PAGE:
a2c - sticky keys?

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Mike Wright

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Jan 4, 1998, 3:00:00 AM1/4/98
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I recently picked up an apple //c, works well,except
key action is very stiff, takes a lot of pressure to
press the keys, and they are likely to repeat. I'm
guessing the keyboard needs cleaning. Any recommended
method?

TIA,
Mike

LJSILICON

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Jan 4, 1998, 3:00:00 AM1/4/98
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I've used TV tuner cleaner on my keyboards without any ill effects.

>I recently picked up an apple //c, works well,except<BR>
>key action is very stiff, takes a lot of pressure to <BR>
>press the keys, and they are likely to repeat. I'm <BR>
>guessing the keyboard needs cleaning. Any recommended<BR>
>method?<BR>

Robert Jensen

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Jan 5, 1998, 3:00:00 AM1/5/98
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In article <68nv4l$gea$1...@doc.ponyexpress.net> Mike Wright,

mdwr...@mail.ponyexpress.net writes:
>I recently picked up an apple //c, works well,except
>key action is very stiff, takes a lot of pressure to
>press the keys, and they are likely to repeat. I'm
>guessing the keyboard needs cleaning. Any recommended
>method?

I received a //c with the same problem. The cause was
that the u-shaped (sort of) spring clips on each key
were dry and did not slide against the key shaft. I
was reluctant to apply any lubricant to the key itself
so I removed every one of the clips, put them in some
light oil, padded them dry with a paper towel, and
reinserted them. That solved the problem. I am not
sure what purpose the clips serve since the keys seem
to work well without them. This solution does require
opening up the case and removing all of the key caps.

Good luck.
=========================================================
Bob Jensen
bob_j...@jhuapl.edu

Mike Wright

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Jan 7, 1998, 3:00:00 AM1/7/98
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Thanks for the response, Bob. Others have suggested
losing the clips altogether. I just scored another //c
(apparenly newer) and the keys work great on this one.

Mike

Mitchell Spector

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Jan 8, 1998, 3:00:00 AM1/8/98
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In article mdwr...@mail.ponyexpress.net (Mike Wright) writes...

>I recently picked up an apple //c, works well,except
>key action is very stiff, takes a lot of pressure to
>press the keys, and they are likely to repeat. I'm
>guessing the keyboard needs cleaning. Any recommended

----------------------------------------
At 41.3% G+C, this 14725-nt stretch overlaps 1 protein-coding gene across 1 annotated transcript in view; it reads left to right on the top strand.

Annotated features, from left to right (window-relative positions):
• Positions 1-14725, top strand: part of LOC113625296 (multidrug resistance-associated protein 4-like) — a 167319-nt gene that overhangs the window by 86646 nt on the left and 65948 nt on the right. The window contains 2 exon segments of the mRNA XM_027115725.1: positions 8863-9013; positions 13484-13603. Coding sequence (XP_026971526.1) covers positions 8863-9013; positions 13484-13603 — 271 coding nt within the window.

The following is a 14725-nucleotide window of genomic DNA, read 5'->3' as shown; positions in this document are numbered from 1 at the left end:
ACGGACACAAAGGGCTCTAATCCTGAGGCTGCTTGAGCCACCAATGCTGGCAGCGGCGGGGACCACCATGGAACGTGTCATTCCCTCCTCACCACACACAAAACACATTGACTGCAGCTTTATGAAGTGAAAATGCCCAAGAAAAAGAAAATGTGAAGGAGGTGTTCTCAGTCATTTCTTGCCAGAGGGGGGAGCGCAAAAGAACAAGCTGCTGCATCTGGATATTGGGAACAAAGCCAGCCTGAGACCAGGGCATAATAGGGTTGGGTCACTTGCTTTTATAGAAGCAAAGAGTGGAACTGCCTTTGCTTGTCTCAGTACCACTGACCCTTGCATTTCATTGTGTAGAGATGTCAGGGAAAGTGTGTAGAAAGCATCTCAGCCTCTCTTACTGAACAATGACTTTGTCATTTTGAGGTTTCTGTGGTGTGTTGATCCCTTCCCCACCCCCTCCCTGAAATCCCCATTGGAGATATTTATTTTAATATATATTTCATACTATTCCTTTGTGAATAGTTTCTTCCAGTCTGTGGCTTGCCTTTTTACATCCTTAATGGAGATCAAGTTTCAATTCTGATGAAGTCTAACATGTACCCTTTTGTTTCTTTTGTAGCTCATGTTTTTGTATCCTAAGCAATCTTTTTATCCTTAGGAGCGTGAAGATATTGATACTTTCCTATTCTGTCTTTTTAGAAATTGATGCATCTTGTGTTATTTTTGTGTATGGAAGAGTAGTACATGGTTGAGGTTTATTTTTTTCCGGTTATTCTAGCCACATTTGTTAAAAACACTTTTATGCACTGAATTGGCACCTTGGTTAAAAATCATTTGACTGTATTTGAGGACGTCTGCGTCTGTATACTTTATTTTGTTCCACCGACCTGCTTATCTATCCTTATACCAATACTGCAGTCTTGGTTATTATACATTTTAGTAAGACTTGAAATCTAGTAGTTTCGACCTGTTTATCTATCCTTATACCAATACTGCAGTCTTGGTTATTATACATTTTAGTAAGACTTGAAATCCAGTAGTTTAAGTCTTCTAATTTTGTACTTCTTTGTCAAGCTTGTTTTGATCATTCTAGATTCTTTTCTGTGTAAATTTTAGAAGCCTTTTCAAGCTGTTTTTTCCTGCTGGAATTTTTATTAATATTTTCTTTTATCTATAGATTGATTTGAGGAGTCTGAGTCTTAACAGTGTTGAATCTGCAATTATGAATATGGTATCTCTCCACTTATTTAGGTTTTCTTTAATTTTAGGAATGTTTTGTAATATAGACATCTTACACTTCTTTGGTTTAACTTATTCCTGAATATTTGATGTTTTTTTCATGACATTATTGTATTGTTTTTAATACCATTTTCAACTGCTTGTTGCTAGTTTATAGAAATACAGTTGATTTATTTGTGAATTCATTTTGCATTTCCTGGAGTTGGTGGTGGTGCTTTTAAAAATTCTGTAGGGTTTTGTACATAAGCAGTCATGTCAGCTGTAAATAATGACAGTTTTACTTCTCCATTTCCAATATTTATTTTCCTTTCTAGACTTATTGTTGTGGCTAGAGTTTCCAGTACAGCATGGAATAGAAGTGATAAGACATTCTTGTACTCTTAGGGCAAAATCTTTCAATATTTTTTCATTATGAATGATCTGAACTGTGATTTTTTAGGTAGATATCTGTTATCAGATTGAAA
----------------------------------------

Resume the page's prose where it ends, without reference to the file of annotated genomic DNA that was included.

>method?

The keys can be popped off if you gently lever them from
both sides with two flat screwdriver heads. Then just soak them
in warm soapy water; rinse, dry and then replace them. It also
doesn't hurt to clean around the key stems (once exposed) with
a Q-Tip dipped in rubbing alcohol.

If you have the original Apple IIc keyboard (with biege keys)
then you may find you can improve the feel by removing the black
rubber mat. This is a spill-guard Apple added to prevent liquids
from entering the case, but people complained it hindered their
typing so it was removed in next generation IIc's. You can safely
remove yours by just lifting it up, it's attached by a few drops
of glue underneath. Some people claim typing is even further
improved if you remove the small metal clips in between each
key stem (these produce a click sound when you type). You can
reverse all this if you do it carefully, I did myself.

Mitchell Spector
sp...@vax2.concordia.ca

Bill Carver

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Jan 9, 1998, 3:00:00 AM1/9/98
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"There must be an easier way!" I could hear you thinking. And you're
right. As an apple technician years ago, I had to take care of this
problem hundreds of times. You will have to remove all the key caps, but
not all the springs. You will need three cans of magic stuff to get this
to work. You will need compressed air, WD40, and Non-lubricated
electrical contact cleaner. If you're not really familiar with your
keyboard layout make a quick copy of it. Even if you are familiar, make a
copy anyway. You'd be suprized at the keys you never noticed.

The first can is compressed air to remove lose dust. Second, spray the
keyboard (with caps removed) very lightly. As you do this, be sure you're